BOWLS: IT'S official: They have now heard of crown green bowls down south, writes John Buckley.
Go further than Birmingham and it seems that all the greens have been ironed into lawns.
If ever there was such an emergency, you could even play tennis on them. Or croquet, or putting. But you cannot play crown green.
Especially as southerners have not previously recognised its existence.
Money, population and people of influence are all in the south so it has been hard for crown green to shove in its northern nose.
Sport England, for instance, had seemingly been under the impression crown and flat were different arms of the same sport. Rather than different sports played with the same arms!
They have a rule to only support a sport on a national basis if it has one governing body. Crown green does but isn't national. Flat green doesn't but is national.
Therefore, far less popular sports - such as badminton, Rugby League and sailing - are included in the top 20 given funding and both bowls codes are excluded.
But now things have changed, thanks to a Sheffield MP who instigated the first crown green bowls debate in the House of Commons.
Helen Jackson generalised the sport's problems of disappearing greens and facilities in need of modernisation.
She said 155,000 players play crown green every week, compared with 23,000 in RL, 55,000 canoeing and 50,000 who play badminton.
'I challenge the Sports Minister (Richard Caborn) to show any participation figure which does not put crown green in the top 10,' she said.
Another criterion for Sport England support was retention.
'Crown green attracts 6,000 new players every year and they play for 25-30 years,' she said.
'To ask crown green to join with flat green is like asking Rugby League to join with Rugby Union.
'The BCGBA is recognised as the governing body.'
But she acknowledged crown green was often played by older people and it could not meet the final criterion of success, with no international competitions.
She continued: 'I would like to know why we are failing to support a sport that keeps so many of our constituents fit and active in retirement. Is English sport suffering from ageism or are we only interested in supporting potential medal winners?'
Caborn pointed out individual clubs could and do apply for cash. There were also 'unification' talks under the title of Bowls England for all governing bodies to work on strategy and development.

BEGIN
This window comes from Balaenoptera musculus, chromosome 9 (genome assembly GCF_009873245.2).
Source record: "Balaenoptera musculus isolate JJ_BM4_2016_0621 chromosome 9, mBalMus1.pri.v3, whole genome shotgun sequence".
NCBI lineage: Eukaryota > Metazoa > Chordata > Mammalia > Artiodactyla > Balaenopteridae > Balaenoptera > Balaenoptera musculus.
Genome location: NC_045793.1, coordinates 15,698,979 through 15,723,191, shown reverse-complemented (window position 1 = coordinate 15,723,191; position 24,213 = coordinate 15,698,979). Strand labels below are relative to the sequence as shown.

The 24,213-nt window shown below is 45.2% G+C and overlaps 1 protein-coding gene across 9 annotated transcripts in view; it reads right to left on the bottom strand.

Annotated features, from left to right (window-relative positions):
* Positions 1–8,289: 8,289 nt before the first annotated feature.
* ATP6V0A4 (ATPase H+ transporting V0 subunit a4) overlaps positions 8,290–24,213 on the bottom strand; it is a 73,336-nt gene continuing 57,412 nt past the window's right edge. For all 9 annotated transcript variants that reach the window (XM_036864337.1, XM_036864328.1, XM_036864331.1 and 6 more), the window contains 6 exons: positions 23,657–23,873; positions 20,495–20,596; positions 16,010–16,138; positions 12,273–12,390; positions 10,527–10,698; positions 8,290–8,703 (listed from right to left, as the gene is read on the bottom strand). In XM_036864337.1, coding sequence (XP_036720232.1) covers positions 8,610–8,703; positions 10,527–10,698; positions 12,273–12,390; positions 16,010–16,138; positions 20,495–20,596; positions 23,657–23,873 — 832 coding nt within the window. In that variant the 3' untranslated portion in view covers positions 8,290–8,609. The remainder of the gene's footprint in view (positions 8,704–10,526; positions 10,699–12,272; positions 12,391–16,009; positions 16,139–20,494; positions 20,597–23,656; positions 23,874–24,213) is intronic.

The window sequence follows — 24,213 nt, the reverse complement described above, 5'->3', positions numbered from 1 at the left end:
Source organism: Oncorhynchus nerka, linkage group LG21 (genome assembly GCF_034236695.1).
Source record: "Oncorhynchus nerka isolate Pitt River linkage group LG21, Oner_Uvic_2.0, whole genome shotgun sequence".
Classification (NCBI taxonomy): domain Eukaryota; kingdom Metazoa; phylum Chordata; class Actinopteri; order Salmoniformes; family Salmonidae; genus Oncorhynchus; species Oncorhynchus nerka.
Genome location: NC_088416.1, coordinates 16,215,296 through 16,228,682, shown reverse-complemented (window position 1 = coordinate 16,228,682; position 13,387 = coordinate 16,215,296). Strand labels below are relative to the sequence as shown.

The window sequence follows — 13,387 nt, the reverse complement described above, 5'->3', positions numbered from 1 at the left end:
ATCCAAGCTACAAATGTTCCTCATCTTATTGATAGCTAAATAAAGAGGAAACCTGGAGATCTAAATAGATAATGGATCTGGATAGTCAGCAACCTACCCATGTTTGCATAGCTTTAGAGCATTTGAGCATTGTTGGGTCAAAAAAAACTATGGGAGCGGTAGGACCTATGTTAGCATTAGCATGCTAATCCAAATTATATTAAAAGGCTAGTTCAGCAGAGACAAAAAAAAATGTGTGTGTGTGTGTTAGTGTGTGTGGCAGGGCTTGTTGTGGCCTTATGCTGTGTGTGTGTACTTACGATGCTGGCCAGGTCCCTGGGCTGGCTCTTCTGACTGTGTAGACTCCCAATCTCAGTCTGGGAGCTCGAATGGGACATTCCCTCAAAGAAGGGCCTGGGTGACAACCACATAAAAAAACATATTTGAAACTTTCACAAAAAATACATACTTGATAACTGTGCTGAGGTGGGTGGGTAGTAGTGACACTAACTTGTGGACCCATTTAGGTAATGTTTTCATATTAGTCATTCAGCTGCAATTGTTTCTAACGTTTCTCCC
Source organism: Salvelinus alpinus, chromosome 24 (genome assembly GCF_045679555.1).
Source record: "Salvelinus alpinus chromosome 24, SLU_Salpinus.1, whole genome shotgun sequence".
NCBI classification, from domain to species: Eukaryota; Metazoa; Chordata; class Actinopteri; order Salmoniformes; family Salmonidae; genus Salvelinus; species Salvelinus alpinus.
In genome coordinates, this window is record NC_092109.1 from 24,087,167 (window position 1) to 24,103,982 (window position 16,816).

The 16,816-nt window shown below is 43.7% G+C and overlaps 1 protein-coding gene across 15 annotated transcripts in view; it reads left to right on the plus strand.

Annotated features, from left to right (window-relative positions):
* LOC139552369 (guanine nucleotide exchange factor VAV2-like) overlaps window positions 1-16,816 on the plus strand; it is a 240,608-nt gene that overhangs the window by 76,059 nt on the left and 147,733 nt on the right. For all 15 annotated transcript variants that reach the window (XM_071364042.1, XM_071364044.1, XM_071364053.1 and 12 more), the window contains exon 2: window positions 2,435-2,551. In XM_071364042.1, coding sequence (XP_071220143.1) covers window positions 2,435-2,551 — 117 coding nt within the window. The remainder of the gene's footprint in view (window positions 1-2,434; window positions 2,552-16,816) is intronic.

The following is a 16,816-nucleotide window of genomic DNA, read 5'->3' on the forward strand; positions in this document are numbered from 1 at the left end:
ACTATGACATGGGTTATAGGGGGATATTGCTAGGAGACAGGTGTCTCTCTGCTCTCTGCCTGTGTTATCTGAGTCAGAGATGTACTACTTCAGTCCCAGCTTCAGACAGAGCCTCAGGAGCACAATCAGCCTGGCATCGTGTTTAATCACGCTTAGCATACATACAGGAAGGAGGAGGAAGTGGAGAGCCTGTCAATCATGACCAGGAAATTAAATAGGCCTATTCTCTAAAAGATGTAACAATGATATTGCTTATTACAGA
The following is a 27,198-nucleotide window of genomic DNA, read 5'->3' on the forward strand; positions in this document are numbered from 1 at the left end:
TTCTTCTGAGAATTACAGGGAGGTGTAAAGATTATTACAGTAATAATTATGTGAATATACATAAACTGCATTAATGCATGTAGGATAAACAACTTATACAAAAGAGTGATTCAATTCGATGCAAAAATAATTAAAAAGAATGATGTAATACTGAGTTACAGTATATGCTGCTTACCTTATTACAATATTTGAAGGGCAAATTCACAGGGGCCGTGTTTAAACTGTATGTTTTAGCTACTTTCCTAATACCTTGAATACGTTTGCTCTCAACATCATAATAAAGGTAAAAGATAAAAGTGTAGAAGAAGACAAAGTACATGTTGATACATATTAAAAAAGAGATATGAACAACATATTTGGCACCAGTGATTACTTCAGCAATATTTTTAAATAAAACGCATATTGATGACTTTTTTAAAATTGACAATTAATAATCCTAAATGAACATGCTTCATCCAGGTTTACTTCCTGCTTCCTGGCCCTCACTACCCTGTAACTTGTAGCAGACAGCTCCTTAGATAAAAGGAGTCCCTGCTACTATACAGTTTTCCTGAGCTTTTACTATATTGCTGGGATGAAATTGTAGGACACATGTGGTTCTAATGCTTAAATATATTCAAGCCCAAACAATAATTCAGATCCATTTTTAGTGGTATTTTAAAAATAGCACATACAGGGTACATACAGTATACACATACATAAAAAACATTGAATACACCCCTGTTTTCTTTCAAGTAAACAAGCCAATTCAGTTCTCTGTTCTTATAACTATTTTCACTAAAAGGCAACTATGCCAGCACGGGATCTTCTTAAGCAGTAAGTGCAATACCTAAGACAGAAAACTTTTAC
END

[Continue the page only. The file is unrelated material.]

Jackson's speech, together with canvassing of Sport England by the BCGBA, has let the south know what goes on up north.
Chief executive John Crowther, who lives on Wirral, said: 'We are hoping to be recognised as a separate sport, just like RL and RU.
'I think Helen Jackson was making people aware of crown green's existence. I really believe in the south they just did not appreciate how important it is in the north.
'Nationally, we are not desperately short of money but we would certainly be able to distribute funds if they were made available to the sport as a whole. I think the authorities are now accepting crown green, albeit reluctantly.'
Cheshire's major problem is of disappearing greens and poorly maintained public park facilities.
Crowther says there is only one green attached to Wirral pubs - yet there are more players than ever.
He added: 'It is still a cheap sport to play. You can play every night of the week for a fiver.'
But greens are expensive and breweries can see a better return from other uses for the land.
Sport generally is shifting to municipal pitches and the future may be in laying several together in a central complex, in the way amateur football is organised.
To do that, major grant funding would have to be forthcoming and for that to happen, Sport England would have to learn the difference between a crown and flat.
'At least they know we exist now,' said Crowther.